The new smartphone also has a 3 megapixel camera with Kodak Perfect Touch, and CrystalTalk Plus with a second microphone for better voice quality and background noise filtering.

It comes with a 2GB microSD card and allows up to 32GB cards. It has a 1170mAh Lithium-ion battery which Motorola claims will give up to 405 minutes of continuous usage.

Motorola was keen to highlight that the Charm is Flash-enabled, allowing access to “content-rich” websites, a fact which is most likely aimed at potential iPhone customers who are not impressed with Apple’s stance on Flash.

It will only be available in the US with T-Mobile at first, with a launch date some time this summer, but it probably won’t be long before a European release is added to the mix.

Motorola CharmMotorola Charm

Now Motorola is planning an Android tablet

Motorola’s CEO Sanjay Jha is so pleased with the success of his Droid smartphone that he is planning to create a tablet based around the OS by the end of the year.

Speaking at an Investor’s Conference  Jha said that the tablet will be between seven and 10-Inches and will act as a “companion product” to HDTVs.

Jha said his outfit is jolly interested in getting into this whole “convergence between mobility and home”. We guess that he means that he will be building mobile homes next.

The tablet will use Android, as the open-source operating system as this has been a run away success for the company.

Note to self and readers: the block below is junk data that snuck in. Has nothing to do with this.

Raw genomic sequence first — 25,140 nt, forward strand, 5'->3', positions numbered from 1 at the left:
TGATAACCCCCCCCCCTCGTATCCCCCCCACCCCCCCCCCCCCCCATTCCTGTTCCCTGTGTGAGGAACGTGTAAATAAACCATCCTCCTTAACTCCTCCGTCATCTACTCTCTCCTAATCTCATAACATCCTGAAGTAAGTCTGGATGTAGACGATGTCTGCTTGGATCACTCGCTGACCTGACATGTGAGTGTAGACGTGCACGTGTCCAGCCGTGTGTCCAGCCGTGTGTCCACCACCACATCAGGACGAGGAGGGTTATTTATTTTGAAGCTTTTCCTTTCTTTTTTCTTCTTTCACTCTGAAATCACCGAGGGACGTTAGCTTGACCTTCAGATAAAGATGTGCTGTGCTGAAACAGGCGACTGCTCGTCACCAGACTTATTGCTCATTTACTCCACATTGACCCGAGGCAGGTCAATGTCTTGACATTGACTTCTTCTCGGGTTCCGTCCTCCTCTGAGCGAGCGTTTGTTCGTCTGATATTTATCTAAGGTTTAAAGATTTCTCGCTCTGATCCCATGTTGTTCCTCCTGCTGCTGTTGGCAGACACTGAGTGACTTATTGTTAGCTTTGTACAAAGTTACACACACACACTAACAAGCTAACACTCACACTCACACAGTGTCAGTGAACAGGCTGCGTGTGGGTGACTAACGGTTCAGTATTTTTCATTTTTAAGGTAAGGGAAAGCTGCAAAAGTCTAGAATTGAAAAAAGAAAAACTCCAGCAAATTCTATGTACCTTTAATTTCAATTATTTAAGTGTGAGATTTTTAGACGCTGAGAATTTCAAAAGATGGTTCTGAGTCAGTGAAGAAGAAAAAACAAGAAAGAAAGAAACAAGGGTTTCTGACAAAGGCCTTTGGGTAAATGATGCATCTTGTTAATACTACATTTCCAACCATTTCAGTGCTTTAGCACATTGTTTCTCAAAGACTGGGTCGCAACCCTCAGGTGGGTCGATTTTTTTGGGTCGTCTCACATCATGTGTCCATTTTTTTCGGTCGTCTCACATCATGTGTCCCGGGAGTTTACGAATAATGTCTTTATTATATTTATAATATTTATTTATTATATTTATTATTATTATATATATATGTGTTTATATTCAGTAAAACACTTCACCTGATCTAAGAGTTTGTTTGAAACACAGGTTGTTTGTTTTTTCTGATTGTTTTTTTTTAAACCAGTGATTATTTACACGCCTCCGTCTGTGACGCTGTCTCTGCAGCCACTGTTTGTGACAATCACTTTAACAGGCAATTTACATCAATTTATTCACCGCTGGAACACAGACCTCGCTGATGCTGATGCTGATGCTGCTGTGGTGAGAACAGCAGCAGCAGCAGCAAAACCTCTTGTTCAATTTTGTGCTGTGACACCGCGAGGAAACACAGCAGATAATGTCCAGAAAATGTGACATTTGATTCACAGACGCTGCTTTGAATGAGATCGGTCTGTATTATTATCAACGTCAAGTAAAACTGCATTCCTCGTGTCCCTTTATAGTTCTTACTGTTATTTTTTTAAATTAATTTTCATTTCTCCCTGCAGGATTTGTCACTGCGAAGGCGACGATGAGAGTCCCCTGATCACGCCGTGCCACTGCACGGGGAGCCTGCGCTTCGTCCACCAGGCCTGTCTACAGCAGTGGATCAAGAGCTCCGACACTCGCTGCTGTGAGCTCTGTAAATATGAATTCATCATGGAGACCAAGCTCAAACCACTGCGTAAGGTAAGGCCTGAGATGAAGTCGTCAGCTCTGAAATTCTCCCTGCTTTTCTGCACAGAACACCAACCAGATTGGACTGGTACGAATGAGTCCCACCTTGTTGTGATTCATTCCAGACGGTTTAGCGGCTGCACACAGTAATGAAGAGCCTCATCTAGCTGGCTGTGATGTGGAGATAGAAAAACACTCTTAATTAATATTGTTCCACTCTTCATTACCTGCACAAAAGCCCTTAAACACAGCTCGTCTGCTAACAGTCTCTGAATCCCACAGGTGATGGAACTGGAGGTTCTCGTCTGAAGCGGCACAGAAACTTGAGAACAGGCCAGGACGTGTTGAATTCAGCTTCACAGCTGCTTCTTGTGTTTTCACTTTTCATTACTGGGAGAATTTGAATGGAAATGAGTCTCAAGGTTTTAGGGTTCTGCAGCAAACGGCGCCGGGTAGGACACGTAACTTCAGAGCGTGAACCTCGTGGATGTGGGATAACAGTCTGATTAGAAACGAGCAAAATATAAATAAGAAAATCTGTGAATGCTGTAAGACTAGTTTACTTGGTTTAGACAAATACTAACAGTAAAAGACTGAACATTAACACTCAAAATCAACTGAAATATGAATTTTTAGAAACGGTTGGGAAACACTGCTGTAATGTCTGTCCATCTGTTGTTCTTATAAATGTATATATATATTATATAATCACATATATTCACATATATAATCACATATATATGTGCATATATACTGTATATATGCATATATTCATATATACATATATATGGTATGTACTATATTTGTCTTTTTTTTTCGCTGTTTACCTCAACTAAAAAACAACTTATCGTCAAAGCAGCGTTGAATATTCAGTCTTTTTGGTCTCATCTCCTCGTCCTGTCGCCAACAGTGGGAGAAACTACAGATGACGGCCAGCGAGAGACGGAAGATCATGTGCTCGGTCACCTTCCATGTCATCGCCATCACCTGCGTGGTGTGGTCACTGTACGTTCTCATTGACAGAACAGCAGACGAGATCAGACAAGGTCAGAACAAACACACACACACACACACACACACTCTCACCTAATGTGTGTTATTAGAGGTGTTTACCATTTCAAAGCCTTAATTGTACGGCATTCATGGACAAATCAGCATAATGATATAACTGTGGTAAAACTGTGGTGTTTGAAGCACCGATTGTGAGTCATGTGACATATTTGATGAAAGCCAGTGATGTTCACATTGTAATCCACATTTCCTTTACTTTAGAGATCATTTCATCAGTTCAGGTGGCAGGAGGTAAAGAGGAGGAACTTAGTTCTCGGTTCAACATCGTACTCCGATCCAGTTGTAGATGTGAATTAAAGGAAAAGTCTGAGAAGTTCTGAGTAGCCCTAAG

Jha moved to kill off any rumours that Motorola was thinking about creating its own mobile OS.

However, he did say that for Motorola said to remain competitive, however, it must continue to improve its MotoBLUR user interface.

MotoBLUR is installed on phones like the Cliq, which runs Android, with BLUR on top. Jha says BLUR 2.0 will be released later this year, as well.

He added that there will be new Droid products released soon. 

Motorola FlipOut over leaked new smartphone pics

Some leaked images today revealed that Motorola is planning a new square-shaped Android-based smartphone called FlipOut, according to Gizmodo Brazil.

The new phone, originally codenamed Ruth, will be similar in style to the Nokia 7705 Twist, but will run the Android 2.1 OS with the MotoBlur UI overlay. This is in line with the aim that this phone will focus on social notworking and will be the first Android 2.1 phone to use the MotoBlur mod.

The new device will come in several colours, including black, green and pink, has a 2.8-inch screen, QWERTY keyboard, a 700MHz processor, 512MB internal storage, 256MB RAM, GPS, and a 3.1 megapixel camera. 3G and WiFi details have not yet been confirmed.

It’s clear that Motorola is hoping to take a share of the cheap smartphone market, competing with the Nokia Twist and Microsoft Kin phones, among others. It will all depend on the price, however, as this entire range of phones is geared towards getting younger people to buy. The problem, of course, is that even if the initial purchase price is cheap, phone network deals are often pretty expensive for the limited data usage you get. As long as that remains the same these phones may never truly take off.

The release date is set for June.